Couples With An 'Achievement Gap' Share How They Made Their Relationship Work.
Being in a relationship should never be about competing or trying to one-up each other. Instead, the two of you should be a team and one another's biggest supporters/cheerleaders. However, all of this is easier said than done, especially when it comes to sharing the spotlight in terms of successes, accomplishments, and accolades. The following AskReddit thread shares couples stories, and how they navigated such a situation.
Source link at the end.
I have a doctorate in my field and make almost 200k more than my husband yearly. He helped me get through school and pretty much raised our children on his own while I climbed up the ladder. It wasn't just my achievement, it was ours. I don't know many men that would have sacrificed as much as he did. Our marriage is strong because of our mutual respect and admiration. If that doesn't exist, I don't see how the relationship can work.
I have two degrees and work as a lawyer. My husband never finished university, but he has a job that he loves. He's a great father and husband. It doesn't really matter that I earn more than him because it's all just family money. We're both working hard and supporting each other and our kids.
Finding someone that you respect as a person is way more important than the status of degrees and cash. I'd take my husband over a hundred high earners. Just because he didn't get a piece of paper, doesn't mean that he's not intelligent, and just because he doesn't earn as much, doesn't mean he's not successful. Without his support, I'm sure I wouldn't be where I am.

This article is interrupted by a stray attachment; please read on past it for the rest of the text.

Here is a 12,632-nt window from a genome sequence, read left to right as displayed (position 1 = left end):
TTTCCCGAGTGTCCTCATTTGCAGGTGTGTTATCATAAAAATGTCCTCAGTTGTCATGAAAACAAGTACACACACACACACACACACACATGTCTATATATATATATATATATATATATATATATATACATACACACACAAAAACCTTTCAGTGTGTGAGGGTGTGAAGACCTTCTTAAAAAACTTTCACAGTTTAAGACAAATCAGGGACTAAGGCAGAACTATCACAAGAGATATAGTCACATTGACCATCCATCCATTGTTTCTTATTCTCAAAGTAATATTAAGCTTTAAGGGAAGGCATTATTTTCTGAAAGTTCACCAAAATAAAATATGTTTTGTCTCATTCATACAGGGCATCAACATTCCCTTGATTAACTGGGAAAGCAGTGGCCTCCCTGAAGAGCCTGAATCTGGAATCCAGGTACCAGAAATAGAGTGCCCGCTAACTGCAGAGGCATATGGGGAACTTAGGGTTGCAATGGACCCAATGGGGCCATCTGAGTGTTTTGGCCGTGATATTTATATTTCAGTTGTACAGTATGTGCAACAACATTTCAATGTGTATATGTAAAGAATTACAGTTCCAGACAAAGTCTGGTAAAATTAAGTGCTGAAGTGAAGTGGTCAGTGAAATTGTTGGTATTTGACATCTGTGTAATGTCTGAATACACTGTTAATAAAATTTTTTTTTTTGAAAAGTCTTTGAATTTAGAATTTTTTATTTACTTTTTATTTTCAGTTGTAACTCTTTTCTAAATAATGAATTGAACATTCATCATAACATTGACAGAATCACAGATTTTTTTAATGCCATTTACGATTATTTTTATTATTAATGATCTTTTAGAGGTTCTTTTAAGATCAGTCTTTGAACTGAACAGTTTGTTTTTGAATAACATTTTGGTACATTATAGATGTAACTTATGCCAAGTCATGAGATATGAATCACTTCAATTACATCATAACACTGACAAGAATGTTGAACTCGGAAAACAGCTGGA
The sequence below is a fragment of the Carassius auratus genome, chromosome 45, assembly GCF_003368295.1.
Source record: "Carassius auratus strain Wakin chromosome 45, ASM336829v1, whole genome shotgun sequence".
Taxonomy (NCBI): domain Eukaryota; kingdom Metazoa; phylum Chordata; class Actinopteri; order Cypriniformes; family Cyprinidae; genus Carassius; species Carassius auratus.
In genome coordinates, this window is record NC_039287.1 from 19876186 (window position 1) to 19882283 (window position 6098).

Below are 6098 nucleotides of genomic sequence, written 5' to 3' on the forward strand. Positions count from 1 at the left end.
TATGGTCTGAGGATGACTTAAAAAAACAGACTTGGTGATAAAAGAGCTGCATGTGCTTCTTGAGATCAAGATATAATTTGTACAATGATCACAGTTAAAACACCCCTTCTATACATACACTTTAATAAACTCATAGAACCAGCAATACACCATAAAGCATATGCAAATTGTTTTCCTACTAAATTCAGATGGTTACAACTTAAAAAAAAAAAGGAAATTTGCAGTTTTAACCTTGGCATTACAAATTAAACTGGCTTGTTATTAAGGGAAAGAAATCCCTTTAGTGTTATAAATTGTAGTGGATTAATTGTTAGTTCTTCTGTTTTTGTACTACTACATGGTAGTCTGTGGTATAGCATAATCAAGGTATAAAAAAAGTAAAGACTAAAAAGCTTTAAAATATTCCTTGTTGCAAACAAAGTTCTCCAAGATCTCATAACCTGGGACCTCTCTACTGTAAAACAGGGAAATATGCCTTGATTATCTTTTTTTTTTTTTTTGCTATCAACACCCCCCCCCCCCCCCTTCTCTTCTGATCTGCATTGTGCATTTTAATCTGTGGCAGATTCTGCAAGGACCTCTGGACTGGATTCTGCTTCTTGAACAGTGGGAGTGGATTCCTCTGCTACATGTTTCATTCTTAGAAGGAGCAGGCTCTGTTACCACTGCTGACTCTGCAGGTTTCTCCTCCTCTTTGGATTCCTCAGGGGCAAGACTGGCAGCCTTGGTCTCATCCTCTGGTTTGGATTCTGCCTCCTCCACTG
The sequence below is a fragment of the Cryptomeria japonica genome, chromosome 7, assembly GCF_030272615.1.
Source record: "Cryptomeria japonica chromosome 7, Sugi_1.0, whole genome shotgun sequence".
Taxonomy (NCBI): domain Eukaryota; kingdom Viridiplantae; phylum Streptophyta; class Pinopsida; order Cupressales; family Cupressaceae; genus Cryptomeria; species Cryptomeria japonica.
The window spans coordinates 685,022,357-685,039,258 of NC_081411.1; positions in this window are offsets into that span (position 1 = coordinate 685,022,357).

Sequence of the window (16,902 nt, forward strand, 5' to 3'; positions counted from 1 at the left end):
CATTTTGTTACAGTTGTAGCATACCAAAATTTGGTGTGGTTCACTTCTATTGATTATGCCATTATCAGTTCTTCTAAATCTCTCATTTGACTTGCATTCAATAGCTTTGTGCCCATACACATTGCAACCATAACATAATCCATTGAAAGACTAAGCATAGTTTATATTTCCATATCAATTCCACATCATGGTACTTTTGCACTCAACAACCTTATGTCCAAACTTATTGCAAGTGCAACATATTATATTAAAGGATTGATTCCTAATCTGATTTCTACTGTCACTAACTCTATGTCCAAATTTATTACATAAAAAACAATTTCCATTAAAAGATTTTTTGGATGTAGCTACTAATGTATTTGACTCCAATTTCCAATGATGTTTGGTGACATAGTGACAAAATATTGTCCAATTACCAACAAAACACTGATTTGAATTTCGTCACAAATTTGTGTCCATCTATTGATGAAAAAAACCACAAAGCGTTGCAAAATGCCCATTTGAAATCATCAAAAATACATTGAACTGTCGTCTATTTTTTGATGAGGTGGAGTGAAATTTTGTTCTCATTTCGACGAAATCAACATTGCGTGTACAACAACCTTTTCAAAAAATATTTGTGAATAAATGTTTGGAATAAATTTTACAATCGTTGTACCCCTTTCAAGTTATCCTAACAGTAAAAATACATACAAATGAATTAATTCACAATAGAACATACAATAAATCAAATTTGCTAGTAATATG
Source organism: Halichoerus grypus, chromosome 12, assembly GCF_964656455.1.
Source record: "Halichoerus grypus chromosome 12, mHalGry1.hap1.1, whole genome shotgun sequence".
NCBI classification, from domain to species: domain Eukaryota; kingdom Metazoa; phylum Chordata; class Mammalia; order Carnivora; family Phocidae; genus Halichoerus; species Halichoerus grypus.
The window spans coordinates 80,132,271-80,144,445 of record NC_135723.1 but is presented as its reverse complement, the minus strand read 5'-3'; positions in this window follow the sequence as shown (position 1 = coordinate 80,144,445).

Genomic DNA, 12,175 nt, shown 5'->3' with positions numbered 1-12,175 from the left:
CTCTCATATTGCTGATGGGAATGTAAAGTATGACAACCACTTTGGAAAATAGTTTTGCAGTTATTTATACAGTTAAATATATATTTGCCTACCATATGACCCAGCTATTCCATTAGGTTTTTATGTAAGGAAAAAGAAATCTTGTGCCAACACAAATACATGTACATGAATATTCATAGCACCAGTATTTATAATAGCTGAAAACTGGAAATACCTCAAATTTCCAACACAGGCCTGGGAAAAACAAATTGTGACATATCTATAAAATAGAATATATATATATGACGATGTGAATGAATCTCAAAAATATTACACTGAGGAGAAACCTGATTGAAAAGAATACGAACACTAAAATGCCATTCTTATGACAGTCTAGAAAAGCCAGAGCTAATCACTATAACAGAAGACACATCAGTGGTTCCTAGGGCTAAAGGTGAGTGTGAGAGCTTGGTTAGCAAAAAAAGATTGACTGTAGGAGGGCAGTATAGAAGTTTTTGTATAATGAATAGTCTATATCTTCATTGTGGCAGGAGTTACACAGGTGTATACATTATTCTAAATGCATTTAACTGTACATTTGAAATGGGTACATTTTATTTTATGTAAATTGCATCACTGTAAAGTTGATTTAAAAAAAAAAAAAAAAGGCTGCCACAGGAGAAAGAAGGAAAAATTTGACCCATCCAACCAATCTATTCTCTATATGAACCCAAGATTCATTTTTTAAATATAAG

Just find someone who wants to be on your team. Forget keeping score.
I worked while my S/O was in med school. When she did her residency, I took a full-time job that I hated because the hours allowed me to take care of our child literally every morning, night, weekend, and every single school vacation day. I also did everything in the house. She had no responsibilities other than training. The light at the end of the tunnel was that after a decade plus of this type of lifestyle, we would be very well off financially and everything would be "perfect." Except, as soon as she started making big doctor money, she moved out because she was unhappy, failing to mention that she was moving in with her section chief. Now, I'm in my late 30s, mediocre job with big gaps in work history, very few friends due to multiple moves, and really don't see how I could trust someone again after such a severe violation.
My S/O has a very technical degree in a small field, so she makes approximately twofold as much as I do. Fortunately, all that means is we, as a couple, do alright. Personal achievement isn't a defining factor in our relationship. What we do at work and what we did during school, personally, wasn't really a part of who we are. It's actually kind of weird to think that other people might view that as 'alien'.